For the most part, the two positions are considered interchangeable.
Both professionals help dentists perform more efficient surgeries with added tasks.
However, they have a few key differences in job functions.
Since EFDAs must complete more extensive training than regular dental assistants, they must complete an associate’s degree from a community college or technical school before taking the state licensing exam, which the National Board approves for Certification in Dental Assisting (NBCA).
According to the Bureau of Labor Statistics, dental assistants perform support tasks to ensure dentists concentrate on their work.
They answer phones, greet patients and keep medical records.
Duties vary by state laws but typically include taking x-rays, suctioning, or assisting with deep cleaning procedures.
EFDAs can also help dentists with lab work, make temporary crowns and take impressions of teeth.
This job description does not precisely align perfectly with EFDAs, whose functions are usually more expansive.
They are the ones who typically help dentists during surgeries, taking impressions of teeth, or helping to create dental prosthetics or temporaries.
According to the Bureau of Labor Statistics (BLS), the average national salary for dental assistants is $34,673 per year or $16.48 per hour.
However, salaries can vary widely depending on location and experience level.
For example, in Ann Ohio, a dental assistant’s salary might be $43,000, while in Las Vegas, it might be closer to $28,000.
Dental assistants are only required to complete a one-year program at an approved dental assisting school before becoming certified.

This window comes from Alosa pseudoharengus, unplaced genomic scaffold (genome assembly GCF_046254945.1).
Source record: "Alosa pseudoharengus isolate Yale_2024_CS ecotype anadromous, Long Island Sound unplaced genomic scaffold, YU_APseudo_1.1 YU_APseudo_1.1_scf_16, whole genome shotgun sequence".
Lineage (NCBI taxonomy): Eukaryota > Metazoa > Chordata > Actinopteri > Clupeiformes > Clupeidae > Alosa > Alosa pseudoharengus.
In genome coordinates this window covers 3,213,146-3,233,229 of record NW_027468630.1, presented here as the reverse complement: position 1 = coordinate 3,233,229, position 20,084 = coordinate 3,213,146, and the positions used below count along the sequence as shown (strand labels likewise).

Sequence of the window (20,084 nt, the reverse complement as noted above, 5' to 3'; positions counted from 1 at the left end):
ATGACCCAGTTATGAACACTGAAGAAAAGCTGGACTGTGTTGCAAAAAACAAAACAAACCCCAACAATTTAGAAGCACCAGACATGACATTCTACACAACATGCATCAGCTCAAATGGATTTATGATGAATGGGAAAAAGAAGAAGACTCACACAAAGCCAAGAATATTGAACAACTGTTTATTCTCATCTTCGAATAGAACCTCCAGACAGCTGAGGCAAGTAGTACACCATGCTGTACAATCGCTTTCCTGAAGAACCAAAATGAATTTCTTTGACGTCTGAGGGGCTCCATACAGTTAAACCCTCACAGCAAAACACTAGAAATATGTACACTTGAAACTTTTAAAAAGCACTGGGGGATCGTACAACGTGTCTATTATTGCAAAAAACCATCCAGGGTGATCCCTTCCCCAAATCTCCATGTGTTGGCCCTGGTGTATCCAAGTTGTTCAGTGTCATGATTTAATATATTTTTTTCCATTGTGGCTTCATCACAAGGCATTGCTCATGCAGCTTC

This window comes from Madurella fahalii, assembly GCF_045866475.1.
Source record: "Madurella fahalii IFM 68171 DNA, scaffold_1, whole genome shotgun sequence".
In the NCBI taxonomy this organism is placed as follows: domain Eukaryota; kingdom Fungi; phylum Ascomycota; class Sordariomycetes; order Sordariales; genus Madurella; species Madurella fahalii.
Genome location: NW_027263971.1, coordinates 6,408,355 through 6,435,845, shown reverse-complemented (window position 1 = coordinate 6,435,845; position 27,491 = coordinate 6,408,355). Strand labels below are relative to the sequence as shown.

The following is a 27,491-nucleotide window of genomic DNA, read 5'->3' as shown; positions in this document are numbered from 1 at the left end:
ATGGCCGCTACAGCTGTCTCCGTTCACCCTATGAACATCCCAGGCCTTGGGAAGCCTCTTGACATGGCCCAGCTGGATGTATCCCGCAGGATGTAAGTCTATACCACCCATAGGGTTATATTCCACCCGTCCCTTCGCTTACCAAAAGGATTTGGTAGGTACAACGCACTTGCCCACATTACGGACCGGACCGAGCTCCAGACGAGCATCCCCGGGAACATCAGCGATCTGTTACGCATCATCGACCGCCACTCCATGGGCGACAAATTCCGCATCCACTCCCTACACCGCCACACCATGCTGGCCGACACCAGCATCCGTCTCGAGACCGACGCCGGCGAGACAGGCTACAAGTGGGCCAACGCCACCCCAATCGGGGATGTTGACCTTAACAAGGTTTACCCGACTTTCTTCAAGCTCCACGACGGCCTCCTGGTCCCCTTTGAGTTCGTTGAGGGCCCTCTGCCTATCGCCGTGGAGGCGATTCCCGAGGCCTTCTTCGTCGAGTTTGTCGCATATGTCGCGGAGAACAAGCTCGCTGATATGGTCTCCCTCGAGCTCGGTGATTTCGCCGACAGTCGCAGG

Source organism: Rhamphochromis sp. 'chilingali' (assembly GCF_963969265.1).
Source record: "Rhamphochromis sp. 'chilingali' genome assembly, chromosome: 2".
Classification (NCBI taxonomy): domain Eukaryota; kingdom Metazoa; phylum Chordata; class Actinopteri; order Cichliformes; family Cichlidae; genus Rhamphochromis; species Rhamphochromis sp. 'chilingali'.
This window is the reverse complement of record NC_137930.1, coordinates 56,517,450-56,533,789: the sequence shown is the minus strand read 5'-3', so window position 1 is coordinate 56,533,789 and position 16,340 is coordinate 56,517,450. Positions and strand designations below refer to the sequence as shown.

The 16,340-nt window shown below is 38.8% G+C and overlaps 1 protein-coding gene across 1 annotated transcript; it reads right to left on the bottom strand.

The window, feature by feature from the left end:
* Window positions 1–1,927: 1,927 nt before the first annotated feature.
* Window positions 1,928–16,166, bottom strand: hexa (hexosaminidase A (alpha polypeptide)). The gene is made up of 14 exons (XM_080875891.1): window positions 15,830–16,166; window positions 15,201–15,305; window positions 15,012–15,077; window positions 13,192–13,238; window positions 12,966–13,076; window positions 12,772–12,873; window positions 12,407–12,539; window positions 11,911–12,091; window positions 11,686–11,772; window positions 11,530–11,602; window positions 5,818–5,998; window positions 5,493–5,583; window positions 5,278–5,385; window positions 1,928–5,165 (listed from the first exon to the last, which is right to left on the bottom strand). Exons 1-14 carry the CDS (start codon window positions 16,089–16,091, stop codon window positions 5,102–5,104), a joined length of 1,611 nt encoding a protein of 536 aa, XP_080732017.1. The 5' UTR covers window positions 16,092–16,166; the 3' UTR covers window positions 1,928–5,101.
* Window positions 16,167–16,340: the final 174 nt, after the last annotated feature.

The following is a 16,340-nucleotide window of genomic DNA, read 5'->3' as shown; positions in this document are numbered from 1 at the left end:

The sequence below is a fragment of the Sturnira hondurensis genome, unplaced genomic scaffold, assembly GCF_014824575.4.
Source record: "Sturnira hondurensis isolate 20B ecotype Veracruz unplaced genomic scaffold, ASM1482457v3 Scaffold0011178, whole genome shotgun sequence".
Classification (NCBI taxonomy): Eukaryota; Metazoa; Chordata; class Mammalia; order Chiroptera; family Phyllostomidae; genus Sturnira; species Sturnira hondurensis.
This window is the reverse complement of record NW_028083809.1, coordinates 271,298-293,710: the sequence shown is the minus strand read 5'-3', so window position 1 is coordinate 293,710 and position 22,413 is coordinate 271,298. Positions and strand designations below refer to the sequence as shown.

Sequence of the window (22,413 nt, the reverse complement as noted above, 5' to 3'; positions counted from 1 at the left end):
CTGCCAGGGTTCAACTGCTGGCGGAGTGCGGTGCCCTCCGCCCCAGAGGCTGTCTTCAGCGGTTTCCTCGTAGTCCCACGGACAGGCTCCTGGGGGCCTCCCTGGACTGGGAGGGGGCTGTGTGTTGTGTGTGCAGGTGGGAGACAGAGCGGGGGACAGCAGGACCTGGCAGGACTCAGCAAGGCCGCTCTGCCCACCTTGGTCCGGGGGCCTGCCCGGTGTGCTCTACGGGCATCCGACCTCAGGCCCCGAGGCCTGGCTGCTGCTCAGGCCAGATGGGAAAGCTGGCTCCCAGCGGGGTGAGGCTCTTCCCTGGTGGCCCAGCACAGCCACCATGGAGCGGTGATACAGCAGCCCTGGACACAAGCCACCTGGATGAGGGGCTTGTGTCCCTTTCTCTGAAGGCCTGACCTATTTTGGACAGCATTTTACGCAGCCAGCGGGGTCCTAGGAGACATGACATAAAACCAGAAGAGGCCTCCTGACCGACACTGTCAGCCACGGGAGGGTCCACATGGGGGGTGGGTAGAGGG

Certification is not required but can result in higher pay and better advancement opportunities.
They must take the national exam to become certified, approved by the Dental Assisting National Board (DANB).
Becoming an Expanded Functions Dental Assistant
This position requires completing an associate’s degree in dental assisting at a community college or technical school.
However, it is also possible to complete certification through the Dental Assisting National Board after completing a one-year vocational or technical school course.
Although it is not mandated, obtaining certification can result in a higher salary and better advancement opportunities.
In addition, those who have completed an associate’s degree have been shown to earn as much as nine percent more than those without degrees, according to the BLS.
Another difference between the two jobs is where they work.
Dental assistants can find employment in various environments such as general practices, orthodontics, pediatric dentistry, periodontic practices, and hospitals.
With expanded functions, dental assistants, however, most work in the dental operatory performing procedures under direct supervision.
A few, however, work in other areas such as research or public health.
After completing an associate’s degree in dental assisting, students should consider job shadowing opportunities locally or during summer breaks before deciding if this career is right.